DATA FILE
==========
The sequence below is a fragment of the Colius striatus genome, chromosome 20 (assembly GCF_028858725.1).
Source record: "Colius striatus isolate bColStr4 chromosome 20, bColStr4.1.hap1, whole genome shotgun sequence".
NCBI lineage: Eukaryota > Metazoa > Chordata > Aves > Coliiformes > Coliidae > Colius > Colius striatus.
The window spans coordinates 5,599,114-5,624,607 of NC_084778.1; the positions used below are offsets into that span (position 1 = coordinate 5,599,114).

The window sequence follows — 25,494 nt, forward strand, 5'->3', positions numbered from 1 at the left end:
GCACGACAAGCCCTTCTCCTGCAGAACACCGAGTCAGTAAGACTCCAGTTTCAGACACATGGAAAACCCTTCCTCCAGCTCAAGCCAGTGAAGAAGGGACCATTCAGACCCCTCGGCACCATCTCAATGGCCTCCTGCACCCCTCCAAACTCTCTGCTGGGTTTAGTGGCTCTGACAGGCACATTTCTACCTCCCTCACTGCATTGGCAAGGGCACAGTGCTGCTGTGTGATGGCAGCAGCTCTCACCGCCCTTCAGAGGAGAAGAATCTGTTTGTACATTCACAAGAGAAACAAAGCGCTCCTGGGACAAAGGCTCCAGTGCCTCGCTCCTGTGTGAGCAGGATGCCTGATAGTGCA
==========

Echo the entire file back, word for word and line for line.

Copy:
The sequence below is a fragment of the Colius striatus genome, chromosome 20 (assembly GCF_028858725.1).
Source record: "Colius striatus isolate bColStr4 chromosome 20, bColStr4.1.hap1, whole genome shotgun sequence".
NCBI lineage: Eukaryota > Metazoa > Chordata > Aves > Coliiformes > Coliidae > Colius > Colius striatus.
The window spans coordinates 5,599,114-5,624,607 of NC_084778.1; the positions used below are offsets into that span (position 1 = coordinate 5,599,114).

The window sequence follows — 25,494 nt, forward strand, 5'->3', positions numbered from 1 at the left end:
GCACGACAAGCCCTTCTCCTGCAGAACACCGAGTCAGTAAGACTCCAGTTTCAGACACATGGAAAACCCTTCCTCCAGCTCAAGCCAGTGAAGAAGGGACCATTCAGACCCCTCGGCACCATCTCAATGGCCTCCTGCACCCCTCCAAACTCTCTGCTGGGTTTAGTGGCTCTGACAGGCACATTTCTACCTCCCTCACTGCATTGGCAAGGGCACAGTGCTGCTGTGTGATGGCAGCAGCTCTCACCGCCCTTCAGAGGAGAAGAATCTGTTTGTACATTCACAAGAGAAACAAAGCGCTCCTGGGACAAAGGCTCCAGTGCCTCGCTCCTGTGTGAGCAGGATGCCTGATAGTGCA